A network of geneticists has embarked on the COVID-19 Host Genetics Initiative to answer this question. Their goal is to learn why some relatively healthy people are having severe and life-threatening reactions to COVID-19 while others completely avoid its effects.
Are there differences in DNA code that allow the virus to enter one person’s cells leading to rapid deterioration while another person is able to block the virus? By comparing DNA data from pandemic victims to existing DNA profiles of millions of people, scientists and researchers are hoping to identify how our genes impact our susceptibility to COVID-19.
Over 700 individuals in more than 30 countries have joined this effort sharing their data sources. Their intent is to identify which of the 20,000-plus genes in a person’s DNA impact our response to COVID-19. “When you combine all of the sequences from these 150-plus programs,” said project partner Robert Green, a physician and medical geneticist at Brigham and Women’s Hospital, “you start reaching numbers that can really tell you something.”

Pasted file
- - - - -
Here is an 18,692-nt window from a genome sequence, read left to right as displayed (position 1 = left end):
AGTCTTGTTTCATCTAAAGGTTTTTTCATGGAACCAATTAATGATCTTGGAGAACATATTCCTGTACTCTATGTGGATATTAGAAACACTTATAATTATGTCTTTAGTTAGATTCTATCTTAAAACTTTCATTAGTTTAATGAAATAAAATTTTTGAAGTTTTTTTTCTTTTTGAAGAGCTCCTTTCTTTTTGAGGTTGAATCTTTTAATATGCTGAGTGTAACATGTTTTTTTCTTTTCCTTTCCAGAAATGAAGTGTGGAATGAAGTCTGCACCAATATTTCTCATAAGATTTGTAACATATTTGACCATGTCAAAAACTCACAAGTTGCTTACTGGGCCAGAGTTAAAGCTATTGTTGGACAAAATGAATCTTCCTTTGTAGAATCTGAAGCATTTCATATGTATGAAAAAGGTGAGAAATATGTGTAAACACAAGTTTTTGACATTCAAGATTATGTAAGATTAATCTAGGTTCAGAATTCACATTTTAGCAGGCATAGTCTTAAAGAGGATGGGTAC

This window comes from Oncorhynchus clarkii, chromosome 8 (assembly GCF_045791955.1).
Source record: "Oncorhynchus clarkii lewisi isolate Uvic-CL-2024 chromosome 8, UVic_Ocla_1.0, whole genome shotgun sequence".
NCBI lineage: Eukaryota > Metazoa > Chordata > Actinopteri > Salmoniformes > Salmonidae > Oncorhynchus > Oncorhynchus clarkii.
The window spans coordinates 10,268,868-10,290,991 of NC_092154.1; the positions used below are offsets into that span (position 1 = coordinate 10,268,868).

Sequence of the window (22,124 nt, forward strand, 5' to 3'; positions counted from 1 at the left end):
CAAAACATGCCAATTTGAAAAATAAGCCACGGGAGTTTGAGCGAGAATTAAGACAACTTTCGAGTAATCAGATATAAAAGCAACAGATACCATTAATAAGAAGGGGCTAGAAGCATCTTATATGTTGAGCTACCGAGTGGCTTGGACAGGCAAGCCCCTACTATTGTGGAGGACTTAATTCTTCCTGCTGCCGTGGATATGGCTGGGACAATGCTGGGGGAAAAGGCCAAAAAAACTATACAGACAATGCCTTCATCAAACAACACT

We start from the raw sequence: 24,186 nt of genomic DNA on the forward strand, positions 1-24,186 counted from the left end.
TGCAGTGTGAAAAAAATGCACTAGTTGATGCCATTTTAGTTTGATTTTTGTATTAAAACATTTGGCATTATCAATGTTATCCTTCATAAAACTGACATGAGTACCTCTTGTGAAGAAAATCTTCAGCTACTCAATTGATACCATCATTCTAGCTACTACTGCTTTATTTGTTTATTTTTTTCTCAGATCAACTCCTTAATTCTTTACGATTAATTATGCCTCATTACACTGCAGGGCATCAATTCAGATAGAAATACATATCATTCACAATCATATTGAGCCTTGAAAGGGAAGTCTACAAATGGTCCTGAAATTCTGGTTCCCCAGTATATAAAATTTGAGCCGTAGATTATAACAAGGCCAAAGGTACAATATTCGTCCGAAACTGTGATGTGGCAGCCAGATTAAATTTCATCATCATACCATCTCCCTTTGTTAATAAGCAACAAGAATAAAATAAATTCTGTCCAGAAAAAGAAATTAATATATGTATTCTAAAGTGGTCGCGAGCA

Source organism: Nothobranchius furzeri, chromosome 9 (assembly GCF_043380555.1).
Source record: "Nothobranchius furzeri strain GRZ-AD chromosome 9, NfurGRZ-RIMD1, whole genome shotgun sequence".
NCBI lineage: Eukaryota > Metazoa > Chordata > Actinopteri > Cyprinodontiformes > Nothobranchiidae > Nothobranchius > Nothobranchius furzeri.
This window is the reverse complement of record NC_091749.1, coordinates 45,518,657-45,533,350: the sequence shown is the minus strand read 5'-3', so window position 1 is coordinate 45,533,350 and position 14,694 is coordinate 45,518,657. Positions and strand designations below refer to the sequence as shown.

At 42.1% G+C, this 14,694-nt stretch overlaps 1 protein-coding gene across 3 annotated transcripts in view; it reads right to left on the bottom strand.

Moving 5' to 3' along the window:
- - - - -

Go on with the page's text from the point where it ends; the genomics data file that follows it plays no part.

So far geneticists have identified over a dozen gene candidates involved in either how the virus infects the body or how our immune system responds to the infection. “Differences in our genetic code for ACE-2,” Green maintained, “may be one of the factors that’s protecting us or making us more vulnerable to the virus entering our cells.” By identifying the underlying genetics, scientists might be able to determine who is a risk, identify effective treatments, and develop vaccines to help us fend off future viruses.
To read more about the COVID-19 Host Genetics Initiative, read What Do Your Genetics Have to Do With Your Chances of Dying From Coronavirus? by David Ewing Duncan.